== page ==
Are ETFs a good investment for an all-weather portfolio?

It’s true short-term bank savings accounts and guaranteed investment certificates (GICs) seem relatively safe from both stock meltdowns and precipitous rises in interest rates, but now there’s the added scourge of rising inflation. Even if you can earn 2% annually on a GIC, if inflation is running at 4%, you’re actually losing 2% a year. 

Are ETFs a good investment for an all-weather portfolio? 

It’s tempting to throw your hands up and retreat to those much-praised asset allocation exchange traded funds (ETFs). You can use these types of investments to simulate the classic pension mix of 60% stocks to 40% bonds through Vanguard Canada’s VBAL or similar ETFs from rivals, including iShares’ XBAL and BMO’s ZBAL. These vendors also offer alternative asset mixes catering to more aggressive and more conservative investors. 

A nice feature of asset allocation ETFs is automatic rebalancing. If stocks go too high, they will at some point plough back some of the gains into the bond allocation, which indeed may be cheaper as rates rise. Conversely, if stocks plummet and the bonds rise in value, the asset allocation ETFs will snap up more stocks at cheaper prices. 

Is the traditional 60/40 portfolio really well balanced?

These are all good reasons to make such funds the core of your portfolio. But are asset allocation ETFs suitable for any economic scenario? Any of the above fund products will own thousands of stocks and bonds from around the world, so they are certainly geographically diversified. However, from an asset class perspective, the focus on stocks and bonds means the ETFs are lacking many other possibly non-correlated asset classes, including commodities, gold and precious metals, real estate, cryptocurrencies and inflation-linked bonds, to name the major ones.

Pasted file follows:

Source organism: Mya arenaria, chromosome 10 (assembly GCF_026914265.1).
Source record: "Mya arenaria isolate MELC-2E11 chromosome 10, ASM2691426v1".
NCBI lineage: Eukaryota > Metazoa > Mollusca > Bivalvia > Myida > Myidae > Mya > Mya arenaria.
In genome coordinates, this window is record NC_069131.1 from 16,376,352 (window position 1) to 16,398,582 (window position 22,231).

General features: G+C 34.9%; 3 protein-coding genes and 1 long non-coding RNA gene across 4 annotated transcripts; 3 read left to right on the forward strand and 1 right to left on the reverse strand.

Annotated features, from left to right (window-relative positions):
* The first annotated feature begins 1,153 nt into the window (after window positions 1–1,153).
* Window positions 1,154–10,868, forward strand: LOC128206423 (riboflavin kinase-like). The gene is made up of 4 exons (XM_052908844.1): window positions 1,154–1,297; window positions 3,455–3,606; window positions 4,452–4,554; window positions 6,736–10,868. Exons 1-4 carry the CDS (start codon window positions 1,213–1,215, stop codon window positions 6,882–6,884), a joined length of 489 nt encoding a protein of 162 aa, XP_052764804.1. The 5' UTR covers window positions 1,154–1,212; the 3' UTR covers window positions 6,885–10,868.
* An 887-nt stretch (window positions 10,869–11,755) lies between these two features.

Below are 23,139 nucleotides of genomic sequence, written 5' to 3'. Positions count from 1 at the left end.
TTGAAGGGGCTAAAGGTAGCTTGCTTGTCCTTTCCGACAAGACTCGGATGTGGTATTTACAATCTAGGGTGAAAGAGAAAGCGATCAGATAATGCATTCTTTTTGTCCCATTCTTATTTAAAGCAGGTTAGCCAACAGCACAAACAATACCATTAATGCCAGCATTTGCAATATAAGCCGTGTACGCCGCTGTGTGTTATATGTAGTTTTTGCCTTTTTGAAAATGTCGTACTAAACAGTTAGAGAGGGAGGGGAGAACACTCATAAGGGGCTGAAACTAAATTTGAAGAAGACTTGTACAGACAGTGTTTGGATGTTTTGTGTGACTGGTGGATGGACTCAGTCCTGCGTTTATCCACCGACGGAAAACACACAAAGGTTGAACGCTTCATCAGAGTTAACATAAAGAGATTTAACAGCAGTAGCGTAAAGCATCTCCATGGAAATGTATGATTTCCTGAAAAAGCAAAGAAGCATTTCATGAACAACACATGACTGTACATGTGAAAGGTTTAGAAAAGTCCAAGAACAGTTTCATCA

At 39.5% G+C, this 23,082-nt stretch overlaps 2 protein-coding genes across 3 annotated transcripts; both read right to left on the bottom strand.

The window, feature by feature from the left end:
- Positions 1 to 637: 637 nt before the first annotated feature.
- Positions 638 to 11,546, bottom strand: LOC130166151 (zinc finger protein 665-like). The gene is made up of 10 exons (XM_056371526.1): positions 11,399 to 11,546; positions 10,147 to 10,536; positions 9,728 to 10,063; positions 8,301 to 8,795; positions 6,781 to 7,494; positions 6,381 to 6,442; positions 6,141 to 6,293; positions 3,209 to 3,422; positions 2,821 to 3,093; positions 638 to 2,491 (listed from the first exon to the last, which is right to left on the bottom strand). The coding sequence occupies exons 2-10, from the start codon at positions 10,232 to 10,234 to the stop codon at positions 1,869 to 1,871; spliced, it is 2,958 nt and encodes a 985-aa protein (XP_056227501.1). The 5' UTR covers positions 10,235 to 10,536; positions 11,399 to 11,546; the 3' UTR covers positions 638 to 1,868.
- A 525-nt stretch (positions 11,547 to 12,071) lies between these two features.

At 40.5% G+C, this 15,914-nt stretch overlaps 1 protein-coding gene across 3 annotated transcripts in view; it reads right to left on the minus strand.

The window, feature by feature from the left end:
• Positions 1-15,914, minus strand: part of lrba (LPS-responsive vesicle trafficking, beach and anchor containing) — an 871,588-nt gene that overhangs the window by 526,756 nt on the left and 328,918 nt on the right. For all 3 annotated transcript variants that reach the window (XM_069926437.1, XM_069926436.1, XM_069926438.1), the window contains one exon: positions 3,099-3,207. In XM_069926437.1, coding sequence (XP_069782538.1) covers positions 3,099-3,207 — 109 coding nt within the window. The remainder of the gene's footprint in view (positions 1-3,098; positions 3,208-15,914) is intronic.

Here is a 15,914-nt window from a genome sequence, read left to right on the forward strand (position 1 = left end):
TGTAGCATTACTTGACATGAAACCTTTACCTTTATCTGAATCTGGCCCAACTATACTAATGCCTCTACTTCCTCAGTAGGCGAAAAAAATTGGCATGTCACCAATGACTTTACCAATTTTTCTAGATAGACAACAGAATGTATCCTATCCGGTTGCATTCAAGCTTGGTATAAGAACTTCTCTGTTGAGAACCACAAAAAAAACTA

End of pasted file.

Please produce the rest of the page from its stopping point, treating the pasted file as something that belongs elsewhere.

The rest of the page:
In his book, Balanced Asset Allocation, Alex Shahidi says you may think “your portfolio is well balanced, but it is not.” The conventional 60/40 stock/bond portfolio “is not only imbalanced, but it is exceedingly out of balance.” The problem is the conventional balanced portfolio is 99% correlated to the stock market, Shahidi argues.

At least one financial advisor consulted for this article agrees. 

“What was once the staple of retirees, the 60/40 portfolio is no longer viable,” says Matthew Ardrey, wealth advisor with Toronto-based TriDelta Financial. “Bonds were the safe harbour of retired investors, providing income through interest payments and an offset to the volatility of stocks. In 2022, we are in a much different world than we were when I started in this industry over 20 years ago. Bonds now face two major risks: Interest rate and inflation.”

What’s needed, writes Shahidi, is a “new lens” to assess an asset class as “not as something that offers returns, but as something that offers different exposures to various economic climates.” In short: A broadly diversified all-weather portfolio with multiple uncorrelated (or only partly correlated) asset classes, which will work in inflation, deflation, rising growth (stock bull markets) or falling growth (stock bear markets).


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